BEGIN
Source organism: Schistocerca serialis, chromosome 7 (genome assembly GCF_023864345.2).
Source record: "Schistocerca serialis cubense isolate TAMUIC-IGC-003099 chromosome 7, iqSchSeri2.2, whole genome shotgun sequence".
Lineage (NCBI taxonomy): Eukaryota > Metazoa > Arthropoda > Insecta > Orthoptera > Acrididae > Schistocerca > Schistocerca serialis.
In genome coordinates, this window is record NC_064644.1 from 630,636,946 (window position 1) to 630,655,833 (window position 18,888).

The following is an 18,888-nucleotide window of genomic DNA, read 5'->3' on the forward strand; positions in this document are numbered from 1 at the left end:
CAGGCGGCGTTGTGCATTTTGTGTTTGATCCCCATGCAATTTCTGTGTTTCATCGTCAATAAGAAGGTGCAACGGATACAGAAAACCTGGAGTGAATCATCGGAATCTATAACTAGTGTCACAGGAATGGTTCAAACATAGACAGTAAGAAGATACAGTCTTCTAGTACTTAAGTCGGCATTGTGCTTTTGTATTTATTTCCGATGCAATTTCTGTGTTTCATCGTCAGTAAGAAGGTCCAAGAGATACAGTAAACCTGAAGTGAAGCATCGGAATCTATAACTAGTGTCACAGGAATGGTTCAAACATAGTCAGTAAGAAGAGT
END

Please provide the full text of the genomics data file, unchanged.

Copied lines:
Source organism: Schistocerca serialis, chromosome 7 (genome assembly GCF_023864345.2).
Source record: "Schistocerca serialis cubense isolate TAMUIC-IGC-003099 chromosome 7, iqSchSeri2.2, whole genome shotgun sequence".
Lineage (NCBI taxonomy): Eukaryota > Metazoa > Arthropoda > Insecta > Orthoptera > Acrididae > Schistocerca > Schistocerca serialis.
In genome coordinates, this window is record NC_064644.1 from 630,636,946 (window position 1) to 630,655,833 (window position 18,888).

The following is an 18,888-nucleotide window of genomic DNA, read 5'->3' on the forward strand; positions in this document are numbered from 1 at the left end:
CAGGCGGCGTTGTGCATTTTGTGTTTGATCCCCATGCAATTTCTGTGTTTCATCGTCAATAAGAAGGTGCAACGGATACAGAAAACCTGGAGTGAATCATCGGAATCTATAACTAGTGTCACAGGAATGGTTCAAACATAGACAGTAAGAAGATACAGTCTTCTAGTACTTAAGTCGGCATTGTGCTTTTGTATTTATTTCCGATGCAATTTCTGTGTTTCATCGTCAGTAAGAAGGTCCAAGAGATACAGTAAACCTGAAGTGAAGCATCGGAATCTATAACTAGTGTCACAGGAATGGTTCAAACATAGTCAGTAAGAAGAGT